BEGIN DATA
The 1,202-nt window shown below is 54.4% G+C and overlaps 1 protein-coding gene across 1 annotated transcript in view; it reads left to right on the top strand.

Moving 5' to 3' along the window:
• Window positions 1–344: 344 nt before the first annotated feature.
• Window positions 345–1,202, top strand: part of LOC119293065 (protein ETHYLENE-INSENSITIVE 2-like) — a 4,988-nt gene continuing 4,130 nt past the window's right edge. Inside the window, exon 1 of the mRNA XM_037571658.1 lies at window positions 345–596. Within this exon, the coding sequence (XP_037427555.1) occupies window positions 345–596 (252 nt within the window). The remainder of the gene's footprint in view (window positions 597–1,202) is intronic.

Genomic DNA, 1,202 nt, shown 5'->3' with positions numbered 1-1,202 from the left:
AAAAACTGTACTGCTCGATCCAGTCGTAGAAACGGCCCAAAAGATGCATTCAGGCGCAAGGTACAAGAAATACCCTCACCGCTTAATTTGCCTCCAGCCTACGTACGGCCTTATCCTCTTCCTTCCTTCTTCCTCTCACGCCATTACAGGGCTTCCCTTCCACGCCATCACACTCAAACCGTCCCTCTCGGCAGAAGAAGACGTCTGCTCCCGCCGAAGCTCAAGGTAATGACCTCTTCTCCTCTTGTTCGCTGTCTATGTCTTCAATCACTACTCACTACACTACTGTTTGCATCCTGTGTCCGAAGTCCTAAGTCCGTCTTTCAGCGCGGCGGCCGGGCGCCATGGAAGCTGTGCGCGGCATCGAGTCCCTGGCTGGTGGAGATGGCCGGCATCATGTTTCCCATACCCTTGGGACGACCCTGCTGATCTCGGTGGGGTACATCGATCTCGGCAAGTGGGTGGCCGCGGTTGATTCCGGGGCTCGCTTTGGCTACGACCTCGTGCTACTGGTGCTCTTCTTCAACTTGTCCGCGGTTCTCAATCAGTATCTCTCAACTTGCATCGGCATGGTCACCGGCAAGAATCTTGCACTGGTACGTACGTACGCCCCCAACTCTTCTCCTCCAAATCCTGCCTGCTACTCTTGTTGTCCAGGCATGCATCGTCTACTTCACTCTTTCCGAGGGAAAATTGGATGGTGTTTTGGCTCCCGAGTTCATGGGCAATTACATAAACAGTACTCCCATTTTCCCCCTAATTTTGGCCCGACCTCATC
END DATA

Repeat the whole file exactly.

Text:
The 1,202-nt window shown below is 54.4% G+C and overlaps 1 protein-coding gene across 1 annotated transcript in view; it reads left to right on the top strand.

Moving 5' to 3' along the window:
• Window positions 1–344: 344 nt before the first annotated feature.
• Window positions 345–1,202, top strand: part of LOC119293065 (protein ETHYLENE-INSENSITIVE 2-like) — a 4,988-nt gene continuing 4,130 nt past the window's right edge. Inside the window, exon 1 of the mRNA XM_037571658.1 lies at window positions 345–596. Within this exon, the coding sequence (XP_037427555.1) occupies window positions 345–596 (252 nt within the window). The remainder of the gene's footprint in view (window positions 597–1,202) is intronic.

Genomic DNA, 1,202 nt, shown 5'->3' with positions numbered 1-1,202 from the left:
AAAAACTGTACTGCTCGATCCAGTCGTAGAAACGGCCCAAAAGATGCATTCAGGCGCAAGGTACAAGAAATACCCTCACCGCTTAATTTGCCTCCAGCCTACGTACGGCCTTATCCTCTTCCTTCCTTCTTCCTCTCACGCCATTACAGGGCTTCCCTTCCACGCCATCACACTCAAACCGTCCCTCTCGGCAGAAGAAGACGTCTGCTCCCGCCGAAGCTCAAGGTAATGACCTCTTCTCCTCTTGTTCGCTGTCTATGTCTTCAATCACTACTCACTACACTACTGTTTGCATCCTGTGTCCGAAGTCCTAAGTCCGTCTTTCAGCGCGGCGGCCGGGCGCCATGGAAGCTGTGCGCGGCATCGAGTCCCTGGCTGGTGGAGATGGCCGGCATCATGTTTCCCATACCCTTGGGACGACCCTGCTGATCTCGGTGGGGTACATCGATCTCGGCAAGTGGGTGGCCGCGGTTGATTCCGGGGCTCGCTTTGGCTACGACCTCGTGCTACTGGTGCTCTTCTTCAACTTGTCCGCGGTTCTCAATCAGTATCTCTCAACTTGCATCGGCATGGTCACCGGCAAGAATCTTGCACTGGTACGTACGTACGCCCCCAACTCTTCTCCTCCAAATCCTGCCTGCTACTCTTGTTGTCCAGGCATGCATCGTCTACTTCACTCTTTCCGAGGGAAAATTGGATGGTGTTTTGGCTCCCGAGTTCATGGGCAATTACATAAACAGTACTCCCATTTTCCCCCTAATTTTGGCCCGACCTCATC